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Current Crisis Is Opportunity To Improve Roma Status

  • Thomas Gallagher

France is not the first major EU state to deport Roma back to their home countries. But on this occasion, it has led to angry clashes within the EU's main governing structures not seen in decades.

France is not the first major EU state to deport Roma back to their home countries. But on this occasion, it has led to angry clashes within the EU's main governing structures not seen in decades.

France, which has exercised an unofficial ascendancy over the European Union for the past 50 years, has rarely had to account for its actions to this multilateral entity. However, President Nicolas Sarkozy now finds himself a pariah in the eyes of key EU players for dismantling Roma encampments and expelling thousands of their residents to Romania and Bulgaria, their countries of origin.

There are approximately 7 million to 8 million Roma drawn from five of the 10 Central European countries that joined the EU between 2004 and 2007. Many follow a nomadic existence and growing numbers managed to relocate to Western Europe even before visa restrictions were relaxed or lifted for the new accession states. Some have managed to integrate, but plenty of others have preferred a life of begging that sometimes spills over into petty crime.

France is not the first major EU state to deport Roma back to their home countries. In 2001, Germany, then ruled by the Social Democrats, sent back large numbers who had fled war-torn Kosovo several years earlier. Sarkozy, troubled by falling popularity, expelled Roma with no means of support who had been resident in France for three months or more. France has insisted that by doing so no international convention or EU treaty was being broken.

But the beleaguered leader's transparent bid to renew his appeal with voters and the charge that Roma were being targeted on account of their ethnicity have led to angry clashes within the EU's main governing structures -- of a scale perhaps not witnessed since the Yugoslav wars of the 1990s. Viviane Reding, the Luxemburg politician who holds the justice portfolio in the European Commission, has proposed legal action that could see France hauled before the European Court of Justice by the end of the year.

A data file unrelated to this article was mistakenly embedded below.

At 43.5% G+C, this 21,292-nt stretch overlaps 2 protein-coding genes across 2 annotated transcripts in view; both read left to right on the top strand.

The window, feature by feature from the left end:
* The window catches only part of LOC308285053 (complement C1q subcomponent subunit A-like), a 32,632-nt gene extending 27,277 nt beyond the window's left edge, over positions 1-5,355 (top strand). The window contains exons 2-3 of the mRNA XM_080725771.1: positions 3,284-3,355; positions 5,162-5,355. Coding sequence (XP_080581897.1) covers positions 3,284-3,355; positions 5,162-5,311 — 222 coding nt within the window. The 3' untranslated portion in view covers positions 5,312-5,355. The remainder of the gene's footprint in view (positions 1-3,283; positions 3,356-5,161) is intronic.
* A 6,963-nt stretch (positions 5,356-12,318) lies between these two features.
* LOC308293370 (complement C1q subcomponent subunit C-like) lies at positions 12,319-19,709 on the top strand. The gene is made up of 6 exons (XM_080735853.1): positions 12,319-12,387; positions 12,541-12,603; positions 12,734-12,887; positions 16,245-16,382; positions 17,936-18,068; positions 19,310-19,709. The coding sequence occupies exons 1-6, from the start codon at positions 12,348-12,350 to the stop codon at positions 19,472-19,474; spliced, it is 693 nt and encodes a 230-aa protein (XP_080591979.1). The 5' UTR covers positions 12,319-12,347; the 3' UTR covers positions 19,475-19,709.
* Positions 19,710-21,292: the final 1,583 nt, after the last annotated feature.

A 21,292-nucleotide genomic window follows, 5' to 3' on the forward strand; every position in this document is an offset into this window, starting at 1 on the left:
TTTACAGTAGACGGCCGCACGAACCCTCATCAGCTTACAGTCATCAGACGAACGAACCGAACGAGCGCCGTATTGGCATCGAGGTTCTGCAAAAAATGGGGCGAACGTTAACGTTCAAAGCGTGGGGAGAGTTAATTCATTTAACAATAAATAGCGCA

Sarkozy's action currently enjoys majority French support in a country where impatience has mounted over the antisocial behavior of a new and highly visible addition to the population.

Lobbying, But For Whom?

But France is isolated in the upper reaches of the EU. Community officials have built up close links with numerous NGOs whose mission is to defend the human rights of various social and ethnic minorities. Roma advocacy groups have insisted that if there is a problem with the Roma, it is due to the systematic discrimination to which they have been subjected rather than any antisocial behavior. It is mainstream society that has to make most of the adjustments in order for an accommodation to be reached with the Roma.

This view has largely been embraced by the EU, which has channeled much of the funding devoted to Roma issues toward NGOs and their antidiscrimination programs. Combating intolerance and broadening the scope of minority rights are central to the EU's image as a socially progressive entity, even as it struggles to articulate a deeper and more lasting pan-European message.

But the plethora of conferences, workshops, and social-action programs has only scratched the surface of the Roma issue. All too often, the beneficiaries of these initiatives appear to be the NGOs themselves and an army of lawyers and consultancy groups where Roma are often far outnumbered by middle-class West European professionals.